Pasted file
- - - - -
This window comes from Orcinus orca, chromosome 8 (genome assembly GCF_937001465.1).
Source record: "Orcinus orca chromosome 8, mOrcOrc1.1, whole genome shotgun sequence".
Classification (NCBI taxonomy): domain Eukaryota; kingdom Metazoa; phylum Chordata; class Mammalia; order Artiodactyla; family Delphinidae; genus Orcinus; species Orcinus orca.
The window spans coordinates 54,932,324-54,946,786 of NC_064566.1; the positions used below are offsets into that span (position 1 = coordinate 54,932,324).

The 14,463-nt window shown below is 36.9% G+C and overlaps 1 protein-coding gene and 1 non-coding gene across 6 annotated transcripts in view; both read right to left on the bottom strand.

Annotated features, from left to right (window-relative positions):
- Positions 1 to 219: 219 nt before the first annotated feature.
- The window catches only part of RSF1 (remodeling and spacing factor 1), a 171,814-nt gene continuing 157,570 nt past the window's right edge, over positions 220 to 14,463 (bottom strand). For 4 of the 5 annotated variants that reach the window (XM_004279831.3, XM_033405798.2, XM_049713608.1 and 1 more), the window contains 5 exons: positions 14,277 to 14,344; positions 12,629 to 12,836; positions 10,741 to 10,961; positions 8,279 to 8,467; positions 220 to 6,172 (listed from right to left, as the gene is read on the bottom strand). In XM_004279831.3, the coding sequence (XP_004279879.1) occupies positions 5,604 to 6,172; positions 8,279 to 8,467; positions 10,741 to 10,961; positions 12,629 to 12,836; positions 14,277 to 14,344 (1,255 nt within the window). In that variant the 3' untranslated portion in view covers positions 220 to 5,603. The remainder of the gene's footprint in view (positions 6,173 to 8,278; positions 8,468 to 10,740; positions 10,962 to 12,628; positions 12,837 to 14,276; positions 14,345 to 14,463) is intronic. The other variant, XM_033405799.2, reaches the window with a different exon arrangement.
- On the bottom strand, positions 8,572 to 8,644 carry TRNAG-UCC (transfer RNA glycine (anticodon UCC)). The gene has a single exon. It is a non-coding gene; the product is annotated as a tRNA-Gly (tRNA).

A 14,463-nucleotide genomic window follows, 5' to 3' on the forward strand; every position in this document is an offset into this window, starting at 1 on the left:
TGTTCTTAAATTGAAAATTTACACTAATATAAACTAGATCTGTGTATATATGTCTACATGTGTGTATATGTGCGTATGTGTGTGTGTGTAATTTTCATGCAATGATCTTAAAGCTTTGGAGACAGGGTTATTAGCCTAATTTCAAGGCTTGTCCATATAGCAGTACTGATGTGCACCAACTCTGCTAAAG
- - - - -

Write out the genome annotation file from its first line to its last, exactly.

This window comes from Orcinus orca, chromosome 8 (genome assembly GCF_937001465.1).
Source record: "Orcinus orca chromosome 8, mOrcOrc1.1, whole genome shotgun sequence".
Classification (NCBI taxonomy): domain Eukaryota; kingdom Metazoa; phylum Chordata; class Mammalia; order Artiodactyla; family Delphinidae; genus Orcinus; species Orcinus orca.
The window spans coordinates 54,932,324-54,946,786 of NC_064566.1; the positions used below are offsets into that span (position 1 = coordinate 54,932,324).

The 14,463-nt window shown below is 36.9% G+C and overlaps 1 protein-coding gene and 1 non-coding gene across 6 annotated transcripts in view; both read right to left on the bottom strand.

Annotated features, from left to right (window-relative positions):
- Positions 1 to 219: 219 nt before the first annotated feature.
- The window catches only part of RSF1 (remodeling and spacing factor 1), a 171,814-nt gene continuing 157,570 nt past the window's right edge, over positions 220 to 14,463 (bottom strand). For 4 of the 5 annotated variants that reach the window (XM_004279831.3, XM_033405798.2, XM_049713608.1 and 1 more), the window contains 5 exons: positions 14,277 to 14,344; positions 12,629 to 12,836; positions 10,741 to 10,961; positions 8,279 to 8,467; positions 220 to 6,172 (listed from right to left, as the gene is read on the bottom strand). In XM_004279831.3, the coding sequence (XP_004279879.1) occupies positions 5,604 to 6,172; positions 8,279 to 8,467; positions 10,741 to 10,961; positions 12,629 to 12,836; positions 14,277 to 14,344 (1,255 nt within the window). In that variant the 3' untranslated portion in view covers positions 220 to 5,603. The remainder of the gene's footprint in view (positions 6,173 to 8,278; positions 8,468 to 10,740; positions 10,962 to 12,628; positions 12,837 to 14,276; positions 14,345 to 14,463) is intronic. The other variant, XM_033405799.2, reaches the window with a different exon arrangement.
- On the bottom strand, positions 8,572 to 8,644 carry TRNAG-UCC (transfer RNA glycine (anticodon UCC)). The gene has a single exon. It is a non-coding gene; the product is annotated as a tRNA-Gly (tRNA).

A 14,463-nucleotide genomic window follows, 5' to 3' on the forward strand; every position in this document is an offset into this window, starting at 1 on the left:
TGTTCTTAAATTGAAAATTTACACTAATATAAACTAGATCTGTGTATATATGTCTACATGTGTGTATATGTGCGTATGTGTGTGTGTGTAATTTTCATGCAATGATCTTAAAGCTTTGGAGACAGGGTTATTAGCCTAATTTCAAGGCTTGTCCATATAGCAGTACTGATGTGCACCAACTCTGCTAAAG